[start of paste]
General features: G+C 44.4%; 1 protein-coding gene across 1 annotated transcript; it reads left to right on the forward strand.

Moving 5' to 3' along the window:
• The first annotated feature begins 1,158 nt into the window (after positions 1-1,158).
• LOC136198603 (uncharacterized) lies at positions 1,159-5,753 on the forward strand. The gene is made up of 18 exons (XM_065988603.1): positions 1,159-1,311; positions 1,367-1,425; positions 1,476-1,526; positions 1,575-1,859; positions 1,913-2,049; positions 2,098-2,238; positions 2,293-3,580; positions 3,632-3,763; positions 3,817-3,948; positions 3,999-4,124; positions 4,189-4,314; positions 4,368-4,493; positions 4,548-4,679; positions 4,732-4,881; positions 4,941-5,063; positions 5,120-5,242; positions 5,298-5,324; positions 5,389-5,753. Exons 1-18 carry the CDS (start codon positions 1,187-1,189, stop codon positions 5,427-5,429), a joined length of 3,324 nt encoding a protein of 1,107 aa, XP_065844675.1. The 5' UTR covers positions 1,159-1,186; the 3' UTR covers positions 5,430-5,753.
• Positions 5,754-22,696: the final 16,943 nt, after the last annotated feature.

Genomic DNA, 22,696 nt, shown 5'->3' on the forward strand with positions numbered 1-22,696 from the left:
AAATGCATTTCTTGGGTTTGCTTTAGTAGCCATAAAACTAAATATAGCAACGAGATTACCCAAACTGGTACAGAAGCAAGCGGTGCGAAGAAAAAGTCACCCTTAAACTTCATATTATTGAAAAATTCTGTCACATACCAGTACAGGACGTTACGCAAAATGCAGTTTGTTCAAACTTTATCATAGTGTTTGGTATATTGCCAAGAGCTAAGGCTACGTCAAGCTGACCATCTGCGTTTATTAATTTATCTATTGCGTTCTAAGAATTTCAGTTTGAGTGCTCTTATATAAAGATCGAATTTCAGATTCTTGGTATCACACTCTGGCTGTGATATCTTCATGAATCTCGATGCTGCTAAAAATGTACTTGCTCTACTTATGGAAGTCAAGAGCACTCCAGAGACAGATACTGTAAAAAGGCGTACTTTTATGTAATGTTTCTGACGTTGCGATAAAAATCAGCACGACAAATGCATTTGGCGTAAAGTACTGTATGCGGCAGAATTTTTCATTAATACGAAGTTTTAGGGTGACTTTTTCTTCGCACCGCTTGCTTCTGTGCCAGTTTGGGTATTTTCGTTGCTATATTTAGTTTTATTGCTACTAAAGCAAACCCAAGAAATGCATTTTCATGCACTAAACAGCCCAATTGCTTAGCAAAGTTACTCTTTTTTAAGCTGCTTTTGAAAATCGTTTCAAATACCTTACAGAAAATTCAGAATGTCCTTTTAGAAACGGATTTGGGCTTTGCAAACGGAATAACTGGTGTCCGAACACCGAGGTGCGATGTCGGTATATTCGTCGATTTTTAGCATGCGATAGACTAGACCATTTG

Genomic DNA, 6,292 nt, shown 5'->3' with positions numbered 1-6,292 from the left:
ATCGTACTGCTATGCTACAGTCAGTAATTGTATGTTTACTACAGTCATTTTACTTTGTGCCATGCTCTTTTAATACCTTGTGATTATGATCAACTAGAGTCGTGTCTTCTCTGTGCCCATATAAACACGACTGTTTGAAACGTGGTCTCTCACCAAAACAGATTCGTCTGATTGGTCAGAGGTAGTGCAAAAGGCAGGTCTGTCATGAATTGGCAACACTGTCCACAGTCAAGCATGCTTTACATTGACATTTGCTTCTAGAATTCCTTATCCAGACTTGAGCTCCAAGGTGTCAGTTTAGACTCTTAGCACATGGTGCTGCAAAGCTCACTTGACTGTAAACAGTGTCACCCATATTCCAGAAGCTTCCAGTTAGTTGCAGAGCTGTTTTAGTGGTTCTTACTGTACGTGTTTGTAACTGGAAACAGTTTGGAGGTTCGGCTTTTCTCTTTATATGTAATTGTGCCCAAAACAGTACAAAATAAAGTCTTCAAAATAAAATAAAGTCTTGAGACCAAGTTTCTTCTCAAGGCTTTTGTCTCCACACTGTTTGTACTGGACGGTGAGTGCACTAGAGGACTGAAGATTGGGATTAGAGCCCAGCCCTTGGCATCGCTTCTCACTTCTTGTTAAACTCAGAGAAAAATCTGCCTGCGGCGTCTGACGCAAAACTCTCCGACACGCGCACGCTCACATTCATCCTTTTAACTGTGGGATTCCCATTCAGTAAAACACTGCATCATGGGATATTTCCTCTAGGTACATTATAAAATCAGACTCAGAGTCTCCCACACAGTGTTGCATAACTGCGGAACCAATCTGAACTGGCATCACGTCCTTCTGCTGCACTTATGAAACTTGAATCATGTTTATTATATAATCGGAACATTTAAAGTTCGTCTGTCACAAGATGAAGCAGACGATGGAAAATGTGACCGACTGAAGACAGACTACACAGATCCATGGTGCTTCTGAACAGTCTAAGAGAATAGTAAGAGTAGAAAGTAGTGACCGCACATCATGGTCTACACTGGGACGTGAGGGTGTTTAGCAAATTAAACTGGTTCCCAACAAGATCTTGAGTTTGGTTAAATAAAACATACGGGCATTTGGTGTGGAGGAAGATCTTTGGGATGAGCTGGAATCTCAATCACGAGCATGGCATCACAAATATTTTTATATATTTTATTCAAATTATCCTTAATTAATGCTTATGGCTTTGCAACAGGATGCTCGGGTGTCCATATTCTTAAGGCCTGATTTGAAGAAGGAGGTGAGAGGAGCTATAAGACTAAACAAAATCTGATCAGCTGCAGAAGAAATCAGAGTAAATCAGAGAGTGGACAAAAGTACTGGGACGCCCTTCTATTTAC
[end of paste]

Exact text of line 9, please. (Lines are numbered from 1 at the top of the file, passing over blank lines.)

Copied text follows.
ATCGTACTGCTATGCTACAGTCAGTAATTGTATGTTTACTACAGTCATTTTACTTTGTGCCATGCTCTTTTAATACCTTGTGATTATGATCAACTAGAGTCGTGTCTTCTCTGTGCCCATATAAACACGACTGTTTGAAACGTGGTCTCTCACCAAAACAGATTCGTCTGATTGGTCAGAGGTAGTGCAAAAGGCAGGTCTGTCATGAATTGGCAACACTGTCCACAGTCAAGCATGCTTTACATTGACATTTGCTTCTAGAATTCCTTATCCAGACTTGAGCTCCAAGGTGTCAGTTTAGACTCTTAGCACATGGTGCTGCAAAGCTCACTTGACTGTAAACAGTGTCACCCATATTCCAGAAGCTTCCAGTTAGTTGCAGAGCTGTTTTAGTGGTTCTTACTGTACGTGTTTGTAACTGGAAACAGTTTGGAGGTTCGGCTTTTCTCTTTATATGTAATTGTGCCCAAAACAGTACAAAATAAAGTCTTCAAAATAAAATAAAGTCTTGAGACCAAGTTTCTTCTCAAGGCTTTTGTCTCCACACTGTTTGTACTGGACGGTGAGTGCACTAGAGGACTGAAGATTGGGATTAGAGCCCAGCCCTTGGCATCGCTTCTCACTTCTTGTTAAACTCAGAGAAAAATCTGCCTGCGGCGTCTGACGCAAAACTCTCCGACACGCGCACGCTCACATTCATCCTTTTAACTGTGGGATTCCCATTCAGTAAAACACTGCATCATGGGATATTTCCTCTAGGTACATTATAAAATCAGACTCAGAGTCTCCCACACAGTGTTGCATAACTGCGGAACCAATCTGAACTGGCATCACGTCCTTCTGCTGCACTTATGAAACTTGAATCATGTTTATTATATAATCGGAACATTTAAAGTTCGTCTGTCACAAGATGAAGCAGACGATGGAAAATGTGACCGACTGAAGACAGACTACACAGATCCATGGTGCTTCTGAACAGTCTAAGAGAATAGTAAGAGTAGAAAGTAGTGACCGCACATCATGGTCTACACTGGGACGTGAGGGTGTTTAGCAAATTAAACTGGTTCCCAACAAGATCTTGAGTTTGGTTAAATAAAACATACGGGCATTTGGTGTGGAGGAAGATCTTTGGGATGAGCTGGAATCTCAATCACGAGCATGGCATCACAAATATTTTTATATATTTTATTCAAATTATCCTTAATTAATGCTTATGGCTTTGCAACAGGATGCTCGGGTGTCCATATTCTTAAGGCCTGATTTGAAGAAGGAGGTGAGAGGAGCTATAAGACTAAACAAAATCTGATCAGCTGCAGAAGAAATCAGAGTAAATCAGAGAGTGGACAAAAGTACTGGGACGCCCTTCTATTTAC